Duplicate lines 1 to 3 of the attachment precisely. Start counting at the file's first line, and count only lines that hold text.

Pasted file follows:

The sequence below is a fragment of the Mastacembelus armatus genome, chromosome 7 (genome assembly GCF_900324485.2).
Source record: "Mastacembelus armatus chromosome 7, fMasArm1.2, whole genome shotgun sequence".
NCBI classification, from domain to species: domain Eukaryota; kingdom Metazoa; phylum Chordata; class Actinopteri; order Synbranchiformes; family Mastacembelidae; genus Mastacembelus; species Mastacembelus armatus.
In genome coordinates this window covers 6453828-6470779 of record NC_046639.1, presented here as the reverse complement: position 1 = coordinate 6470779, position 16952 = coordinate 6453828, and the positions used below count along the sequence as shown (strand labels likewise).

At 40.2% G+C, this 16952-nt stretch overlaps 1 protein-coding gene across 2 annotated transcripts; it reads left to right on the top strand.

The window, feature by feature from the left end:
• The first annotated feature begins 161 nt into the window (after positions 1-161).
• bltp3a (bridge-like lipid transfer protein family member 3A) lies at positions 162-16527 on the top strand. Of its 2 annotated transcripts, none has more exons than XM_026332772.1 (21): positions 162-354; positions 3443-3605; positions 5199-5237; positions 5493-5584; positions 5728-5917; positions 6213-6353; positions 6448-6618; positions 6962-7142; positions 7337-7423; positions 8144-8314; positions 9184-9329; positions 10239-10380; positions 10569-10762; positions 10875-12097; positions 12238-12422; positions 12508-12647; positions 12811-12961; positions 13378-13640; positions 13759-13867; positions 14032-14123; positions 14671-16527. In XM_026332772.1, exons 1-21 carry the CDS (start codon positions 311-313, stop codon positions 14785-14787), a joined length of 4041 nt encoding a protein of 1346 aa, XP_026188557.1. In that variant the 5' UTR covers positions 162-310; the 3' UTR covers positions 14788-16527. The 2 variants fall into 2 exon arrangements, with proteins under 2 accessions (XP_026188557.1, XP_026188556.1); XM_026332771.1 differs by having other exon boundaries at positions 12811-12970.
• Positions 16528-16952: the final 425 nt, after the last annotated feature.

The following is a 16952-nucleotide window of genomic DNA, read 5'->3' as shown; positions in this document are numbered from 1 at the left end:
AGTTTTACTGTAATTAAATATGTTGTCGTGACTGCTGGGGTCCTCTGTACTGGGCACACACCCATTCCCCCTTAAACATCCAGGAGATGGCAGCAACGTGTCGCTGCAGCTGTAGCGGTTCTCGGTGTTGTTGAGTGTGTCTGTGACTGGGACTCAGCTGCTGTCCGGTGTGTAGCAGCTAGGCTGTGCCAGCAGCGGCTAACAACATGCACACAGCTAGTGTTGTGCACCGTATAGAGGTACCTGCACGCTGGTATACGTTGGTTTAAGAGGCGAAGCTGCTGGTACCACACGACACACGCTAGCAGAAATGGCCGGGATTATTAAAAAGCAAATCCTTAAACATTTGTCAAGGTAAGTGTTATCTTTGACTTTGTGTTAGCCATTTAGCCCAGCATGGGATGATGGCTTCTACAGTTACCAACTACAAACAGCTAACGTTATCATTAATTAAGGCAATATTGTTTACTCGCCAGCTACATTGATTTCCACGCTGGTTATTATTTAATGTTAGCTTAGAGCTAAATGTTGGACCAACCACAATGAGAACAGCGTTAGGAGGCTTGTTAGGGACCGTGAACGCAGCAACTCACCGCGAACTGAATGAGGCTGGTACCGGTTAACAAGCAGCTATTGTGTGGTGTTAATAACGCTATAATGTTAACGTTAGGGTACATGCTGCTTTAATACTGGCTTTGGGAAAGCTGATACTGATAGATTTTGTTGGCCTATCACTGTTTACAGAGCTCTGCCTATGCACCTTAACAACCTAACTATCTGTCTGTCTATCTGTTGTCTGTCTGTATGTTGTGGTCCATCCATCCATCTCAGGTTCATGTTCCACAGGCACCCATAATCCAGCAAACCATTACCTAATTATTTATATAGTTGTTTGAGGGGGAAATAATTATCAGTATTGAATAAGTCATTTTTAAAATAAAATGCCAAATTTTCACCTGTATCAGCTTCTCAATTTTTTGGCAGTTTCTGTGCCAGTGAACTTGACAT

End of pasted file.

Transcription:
The sequence below is a fragment of the Mastacembelus armatus genome, chromosome 7 (genome assembly GCF_900324485.2).
Source record: "Mastacembelus armatus chromosome 7, fMasArm1.2, whole genome shotgun sequence".
NCBI classification, from domain to species: domain Eukaryota; kingdom Metazoa; phylum Chordata; class Actinopteri; order Synbranchiformes; family Mastacembelidae; genus Mastacembelus; species Mastacembelus armatus.